The pattern is clear, if Karl Howman appears in more than one episode of a program it will be cancelled, often following a startling decline in popularity over several years. Unless he is the star in which case the popularity does not exist in the first place, largely due to his characterless acting, and faux crafty cockney persona.
There are two exceptions to this rule, the mysteriously popular Brushstrokes. The reason for this can possibly be traced back to the economic turmoil suffered by Britain from 1986-1991. In that environment more affordable actors were required by the studios. Rumour has it Karl Howman would at times work at a financial loss just to get his expressionless face on the TV.
The longest running serial Karl Howman has ever appeared in is the Flash adverts. Firstly you have to wonder why they would instantly associate Karl Howman with cleanliness. There is something about him that is inherently dirty. I am not sure if he is actually clean or not, and I pray to God I never find out.
Flash’s market share was of course soon hit hard by the arrival of Cillit Bang, so yet again Karl Howman strikes. This time taking down a well established brand.
You don’t see Karl Howman on TV much these days, you must wonder if that made him bitter. He has been in a lot of TV shows, starting with the Canterbury Tales in 1972, where he played the uncredited role of 1st homosexual lover, up until he appeared in Mile High in 2005 he had worked almost constantly.
But now life is not so sweet for Mr Howman. He has become a bitter old man. Maybe he invested his fortune in Proctor and Gamble shares believing that with his exceptional sales skills he would make a fortune? If so he was wrong.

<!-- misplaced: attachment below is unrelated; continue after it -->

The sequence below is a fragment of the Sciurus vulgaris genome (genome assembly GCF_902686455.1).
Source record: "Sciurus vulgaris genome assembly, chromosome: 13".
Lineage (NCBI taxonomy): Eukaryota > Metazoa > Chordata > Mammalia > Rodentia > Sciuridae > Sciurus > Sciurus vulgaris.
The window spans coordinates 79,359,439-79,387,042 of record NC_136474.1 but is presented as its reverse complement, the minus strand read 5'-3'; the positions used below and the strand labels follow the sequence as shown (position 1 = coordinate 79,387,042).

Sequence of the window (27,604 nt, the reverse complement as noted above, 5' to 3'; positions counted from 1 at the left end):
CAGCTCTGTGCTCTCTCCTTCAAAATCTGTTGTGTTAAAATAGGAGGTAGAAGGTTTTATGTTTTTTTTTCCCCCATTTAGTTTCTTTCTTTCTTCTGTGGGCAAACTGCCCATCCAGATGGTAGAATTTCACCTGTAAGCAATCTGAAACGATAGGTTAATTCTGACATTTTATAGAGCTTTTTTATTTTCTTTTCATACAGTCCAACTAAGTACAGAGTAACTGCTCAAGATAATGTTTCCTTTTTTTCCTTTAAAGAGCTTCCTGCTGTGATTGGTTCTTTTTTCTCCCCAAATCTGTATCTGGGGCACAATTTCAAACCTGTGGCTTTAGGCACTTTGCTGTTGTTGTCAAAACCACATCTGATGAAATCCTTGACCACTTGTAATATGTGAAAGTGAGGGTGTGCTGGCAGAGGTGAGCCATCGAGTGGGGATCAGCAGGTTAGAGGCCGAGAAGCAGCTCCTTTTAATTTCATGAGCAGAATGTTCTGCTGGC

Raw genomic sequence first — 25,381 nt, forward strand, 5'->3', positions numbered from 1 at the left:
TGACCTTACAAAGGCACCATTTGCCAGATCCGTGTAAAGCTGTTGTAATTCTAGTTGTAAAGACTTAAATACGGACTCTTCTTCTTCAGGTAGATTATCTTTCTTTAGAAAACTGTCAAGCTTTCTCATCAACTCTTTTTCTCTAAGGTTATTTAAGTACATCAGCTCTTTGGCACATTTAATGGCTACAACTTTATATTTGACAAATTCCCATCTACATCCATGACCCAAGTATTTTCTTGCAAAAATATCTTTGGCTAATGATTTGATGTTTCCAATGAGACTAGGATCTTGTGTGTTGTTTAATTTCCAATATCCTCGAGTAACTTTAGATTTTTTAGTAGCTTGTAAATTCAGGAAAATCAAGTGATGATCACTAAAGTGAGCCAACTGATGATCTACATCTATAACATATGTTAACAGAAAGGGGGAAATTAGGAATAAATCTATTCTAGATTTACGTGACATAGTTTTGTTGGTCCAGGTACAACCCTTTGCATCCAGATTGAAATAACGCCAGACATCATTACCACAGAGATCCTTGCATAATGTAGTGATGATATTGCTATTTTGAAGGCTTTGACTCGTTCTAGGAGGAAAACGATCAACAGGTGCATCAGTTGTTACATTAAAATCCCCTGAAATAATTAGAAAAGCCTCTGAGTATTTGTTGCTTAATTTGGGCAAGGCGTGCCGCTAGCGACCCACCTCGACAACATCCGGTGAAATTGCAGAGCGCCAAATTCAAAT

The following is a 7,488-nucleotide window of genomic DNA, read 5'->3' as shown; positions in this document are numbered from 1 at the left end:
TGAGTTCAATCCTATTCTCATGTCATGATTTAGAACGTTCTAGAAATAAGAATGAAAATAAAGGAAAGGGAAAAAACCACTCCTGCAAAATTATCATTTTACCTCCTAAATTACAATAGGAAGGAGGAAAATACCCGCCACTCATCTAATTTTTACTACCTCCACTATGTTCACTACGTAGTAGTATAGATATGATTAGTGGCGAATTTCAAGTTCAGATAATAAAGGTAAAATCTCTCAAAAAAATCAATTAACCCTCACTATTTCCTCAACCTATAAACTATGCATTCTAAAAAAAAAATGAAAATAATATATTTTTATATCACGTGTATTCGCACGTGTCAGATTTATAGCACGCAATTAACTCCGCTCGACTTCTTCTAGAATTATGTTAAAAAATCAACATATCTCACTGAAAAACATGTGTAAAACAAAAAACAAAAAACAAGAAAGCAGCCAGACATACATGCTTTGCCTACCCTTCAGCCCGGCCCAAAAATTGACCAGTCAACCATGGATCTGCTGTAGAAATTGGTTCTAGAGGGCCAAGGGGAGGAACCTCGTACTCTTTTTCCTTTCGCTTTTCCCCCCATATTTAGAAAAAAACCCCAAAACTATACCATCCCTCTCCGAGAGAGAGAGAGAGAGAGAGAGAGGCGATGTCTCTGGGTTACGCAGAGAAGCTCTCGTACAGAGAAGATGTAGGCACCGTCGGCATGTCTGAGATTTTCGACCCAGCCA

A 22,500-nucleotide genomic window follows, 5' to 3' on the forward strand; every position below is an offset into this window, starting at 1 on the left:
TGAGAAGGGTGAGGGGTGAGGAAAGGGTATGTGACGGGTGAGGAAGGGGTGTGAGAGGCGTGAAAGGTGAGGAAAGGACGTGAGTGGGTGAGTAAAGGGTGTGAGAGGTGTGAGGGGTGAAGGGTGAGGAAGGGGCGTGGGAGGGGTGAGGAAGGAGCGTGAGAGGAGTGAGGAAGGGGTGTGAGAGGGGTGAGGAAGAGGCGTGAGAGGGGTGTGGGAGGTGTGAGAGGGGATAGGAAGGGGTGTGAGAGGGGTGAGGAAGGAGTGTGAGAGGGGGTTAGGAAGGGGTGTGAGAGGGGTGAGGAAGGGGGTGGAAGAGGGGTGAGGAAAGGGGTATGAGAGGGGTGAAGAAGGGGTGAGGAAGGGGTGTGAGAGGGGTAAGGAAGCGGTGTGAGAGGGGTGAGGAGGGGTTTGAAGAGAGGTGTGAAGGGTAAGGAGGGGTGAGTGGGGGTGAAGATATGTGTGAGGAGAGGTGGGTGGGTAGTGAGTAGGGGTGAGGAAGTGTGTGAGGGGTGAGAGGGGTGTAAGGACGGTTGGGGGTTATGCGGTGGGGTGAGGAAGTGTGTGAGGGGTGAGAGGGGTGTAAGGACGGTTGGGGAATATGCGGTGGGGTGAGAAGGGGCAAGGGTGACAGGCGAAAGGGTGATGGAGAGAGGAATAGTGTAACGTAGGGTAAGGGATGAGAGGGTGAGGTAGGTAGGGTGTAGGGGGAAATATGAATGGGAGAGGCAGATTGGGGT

I imagine fan letters are not received by Karl Howman on a regular basis, in fact it is probably an annual event at best. Most people do not even remember he exists.
But I remembered.
I created a loving email, highlighting all of the good work in his career, telling him how he shaped my adolescence. I thought it would make his day, he was always so cheerful in all of his TV programs. Ladies and gentleman that Karl Howman was a lie.
The real Karl Howman replies to his fan mail with such literary genius as ‘What are you talking about you sad fuck’.
I only wanted three autographs, for my friends, I have no desire to see his face adorned with his signature. Maybe he cannot write and that is why he got so offended.
I now know he has a blackberry, he replied from it at about 10.30, I imagine he was drunk in a seedy pub telling people how he used to be Jacko.
Interestingly when I told someone this story they told me that their mum once sent Karl Howman a letter telling him that he was really good in a west end play that they saw. I don’t think he replied, I certainly hope he didn’t bestow his colourful language on a lovely older lady.
In conclusion, if they ever repeat Brushstrokes, which they won’t, it is shit, just remember;
In real life Jacko is not a very nice man, and deserves to have absolutely no work.
Lets hope the credit crunch has hit him harder than most.